Tuesday, 7 January 2014

Stoner by John Williams Review

Stoner is a novel that is so overbearingly bleak that, before you’re even halfway through, you want to put the book on suicide watch. 

In the same breath, you can’t stop reading it and not in the sense that you can’t avert your eyes from a train wreck but because it is a really good novel, well written, and surprisingly captivating given the academic subject matter. 

Born in late 19th century America, William Stoner grows up on his parents’ farm, an only child, and goes to the University of Missouri to study agriculture. There, he falls in love with literature, and becomes a Professor of Literature at the University for the rest of his life. As the major events of the 20th century occur around him – World War 1, Prohibition, the Wall St Crash, the Great Depression and World War 2 – he mistakenly marries a cold woman but remains her husband until his death, they have a child together, he has an affair, and he eventually dies of cancer. 

It’s a very straightforward story. John Williams chronicles the outwardly unremarkable life of Bill Stoner with an elegance and wisdom rarely seen in fiction and then only in the acknowledged classic writers like Fitzgerald, Hemingway or Steinbeck. This campus novel and Stoner’s life is tackled in a linear way with no fancy literary tricks or ideas, just a steady, subtle storytelling way and it’s his inner life and thoughts that are so compelling and original.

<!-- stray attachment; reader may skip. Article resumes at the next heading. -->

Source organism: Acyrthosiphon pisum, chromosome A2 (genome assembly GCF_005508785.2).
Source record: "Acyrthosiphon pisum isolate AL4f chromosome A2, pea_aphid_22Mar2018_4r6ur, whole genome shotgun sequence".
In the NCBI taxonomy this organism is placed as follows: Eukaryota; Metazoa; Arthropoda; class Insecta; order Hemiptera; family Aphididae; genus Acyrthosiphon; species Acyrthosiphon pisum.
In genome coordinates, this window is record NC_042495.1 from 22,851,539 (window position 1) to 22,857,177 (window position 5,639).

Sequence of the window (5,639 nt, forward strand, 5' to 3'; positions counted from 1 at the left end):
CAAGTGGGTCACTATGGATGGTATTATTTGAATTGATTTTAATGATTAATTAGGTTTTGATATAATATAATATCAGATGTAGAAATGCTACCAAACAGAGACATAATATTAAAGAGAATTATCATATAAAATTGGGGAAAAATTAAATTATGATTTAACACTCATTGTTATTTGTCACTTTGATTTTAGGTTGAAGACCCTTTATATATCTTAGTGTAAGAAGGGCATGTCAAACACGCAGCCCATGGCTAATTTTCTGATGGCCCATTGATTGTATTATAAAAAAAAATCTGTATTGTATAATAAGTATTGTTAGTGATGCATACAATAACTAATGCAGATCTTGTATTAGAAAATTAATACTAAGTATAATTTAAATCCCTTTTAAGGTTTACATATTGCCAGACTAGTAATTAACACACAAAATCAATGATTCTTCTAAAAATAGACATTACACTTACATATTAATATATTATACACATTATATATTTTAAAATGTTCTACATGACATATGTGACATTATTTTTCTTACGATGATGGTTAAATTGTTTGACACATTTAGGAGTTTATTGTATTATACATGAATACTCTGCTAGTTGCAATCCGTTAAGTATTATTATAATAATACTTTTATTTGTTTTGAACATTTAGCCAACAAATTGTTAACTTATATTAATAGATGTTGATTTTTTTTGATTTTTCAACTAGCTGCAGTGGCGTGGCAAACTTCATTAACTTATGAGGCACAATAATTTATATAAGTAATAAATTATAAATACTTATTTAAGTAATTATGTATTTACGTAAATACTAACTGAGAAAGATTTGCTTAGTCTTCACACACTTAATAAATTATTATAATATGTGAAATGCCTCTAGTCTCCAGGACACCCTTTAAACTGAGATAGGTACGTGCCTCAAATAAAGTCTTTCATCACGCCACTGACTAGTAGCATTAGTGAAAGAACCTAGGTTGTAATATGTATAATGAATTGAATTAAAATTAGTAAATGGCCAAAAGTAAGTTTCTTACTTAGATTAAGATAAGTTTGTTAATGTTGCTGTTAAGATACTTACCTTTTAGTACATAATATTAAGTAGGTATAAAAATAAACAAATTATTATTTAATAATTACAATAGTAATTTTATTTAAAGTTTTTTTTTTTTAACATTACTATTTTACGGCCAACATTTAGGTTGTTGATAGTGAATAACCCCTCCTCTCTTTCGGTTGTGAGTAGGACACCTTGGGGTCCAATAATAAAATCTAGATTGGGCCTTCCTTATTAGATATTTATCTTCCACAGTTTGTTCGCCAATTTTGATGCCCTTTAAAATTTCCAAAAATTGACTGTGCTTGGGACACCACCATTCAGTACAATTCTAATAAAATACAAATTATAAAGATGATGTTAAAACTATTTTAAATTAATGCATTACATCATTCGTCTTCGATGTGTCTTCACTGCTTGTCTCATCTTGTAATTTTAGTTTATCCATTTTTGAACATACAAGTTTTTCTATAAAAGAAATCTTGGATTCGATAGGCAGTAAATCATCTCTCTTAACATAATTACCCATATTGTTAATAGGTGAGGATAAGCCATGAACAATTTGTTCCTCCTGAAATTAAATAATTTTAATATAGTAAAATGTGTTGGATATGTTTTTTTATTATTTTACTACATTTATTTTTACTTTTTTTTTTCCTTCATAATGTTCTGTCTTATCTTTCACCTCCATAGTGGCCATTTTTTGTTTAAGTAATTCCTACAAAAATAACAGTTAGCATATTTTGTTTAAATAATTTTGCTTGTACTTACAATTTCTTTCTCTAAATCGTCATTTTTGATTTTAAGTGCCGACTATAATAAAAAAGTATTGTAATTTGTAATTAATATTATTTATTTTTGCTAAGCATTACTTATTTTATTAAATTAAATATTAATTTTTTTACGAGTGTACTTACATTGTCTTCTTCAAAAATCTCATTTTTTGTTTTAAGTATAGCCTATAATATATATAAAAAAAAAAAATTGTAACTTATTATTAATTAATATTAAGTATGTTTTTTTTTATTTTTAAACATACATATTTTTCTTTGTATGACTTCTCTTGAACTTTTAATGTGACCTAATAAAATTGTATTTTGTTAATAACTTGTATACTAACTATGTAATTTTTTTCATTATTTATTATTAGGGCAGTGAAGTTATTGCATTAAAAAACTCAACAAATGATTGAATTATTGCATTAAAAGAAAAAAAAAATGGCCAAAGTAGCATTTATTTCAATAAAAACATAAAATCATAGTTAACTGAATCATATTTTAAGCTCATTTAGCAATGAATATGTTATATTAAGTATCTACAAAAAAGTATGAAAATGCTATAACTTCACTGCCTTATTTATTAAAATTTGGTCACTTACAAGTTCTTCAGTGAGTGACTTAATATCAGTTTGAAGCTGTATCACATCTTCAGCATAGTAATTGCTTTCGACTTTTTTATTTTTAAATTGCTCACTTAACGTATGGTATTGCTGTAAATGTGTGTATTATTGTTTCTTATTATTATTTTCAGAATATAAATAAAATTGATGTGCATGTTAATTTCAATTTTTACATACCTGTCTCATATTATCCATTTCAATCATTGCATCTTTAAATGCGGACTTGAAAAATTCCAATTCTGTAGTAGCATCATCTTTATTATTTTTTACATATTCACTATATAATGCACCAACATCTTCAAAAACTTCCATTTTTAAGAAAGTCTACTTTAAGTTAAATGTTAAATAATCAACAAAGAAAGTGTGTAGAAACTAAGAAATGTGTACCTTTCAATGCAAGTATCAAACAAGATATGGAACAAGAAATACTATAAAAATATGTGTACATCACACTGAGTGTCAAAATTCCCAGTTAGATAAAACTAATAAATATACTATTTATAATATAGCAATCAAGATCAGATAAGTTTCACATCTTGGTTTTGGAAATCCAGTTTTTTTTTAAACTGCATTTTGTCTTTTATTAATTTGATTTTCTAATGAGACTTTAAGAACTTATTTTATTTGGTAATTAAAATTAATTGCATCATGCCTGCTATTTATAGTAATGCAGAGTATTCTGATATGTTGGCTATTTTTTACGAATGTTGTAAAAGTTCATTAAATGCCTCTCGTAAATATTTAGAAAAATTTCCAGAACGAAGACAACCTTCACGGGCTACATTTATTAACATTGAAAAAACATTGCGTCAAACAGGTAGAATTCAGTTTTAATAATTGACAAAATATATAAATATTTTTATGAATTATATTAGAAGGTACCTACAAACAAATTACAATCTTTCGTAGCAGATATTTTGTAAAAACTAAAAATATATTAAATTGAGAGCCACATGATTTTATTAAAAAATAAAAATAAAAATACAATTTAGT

But it’s definitely depressing! 

Stoner’s parents are stoical farmers, grimly going about their lives, rarely smiling or speaking to their son. Stoner goes to university and makes just two friends, one of whom dies in France during WW1! The first woman Stoner falls for is Edith, an upper-middle class ice queen whom he marries. Their courtship is awkward and rigid, their honeymoon is cringe-worthy and sad – Stoner attempts to make things better by getting some champagne for them and even then the concierge is miserable, muttering that it’s not good champagne! His new wife views sex as practically akin to medieval torture. This guy cannot get a break and we’re not even past the first 100 pages!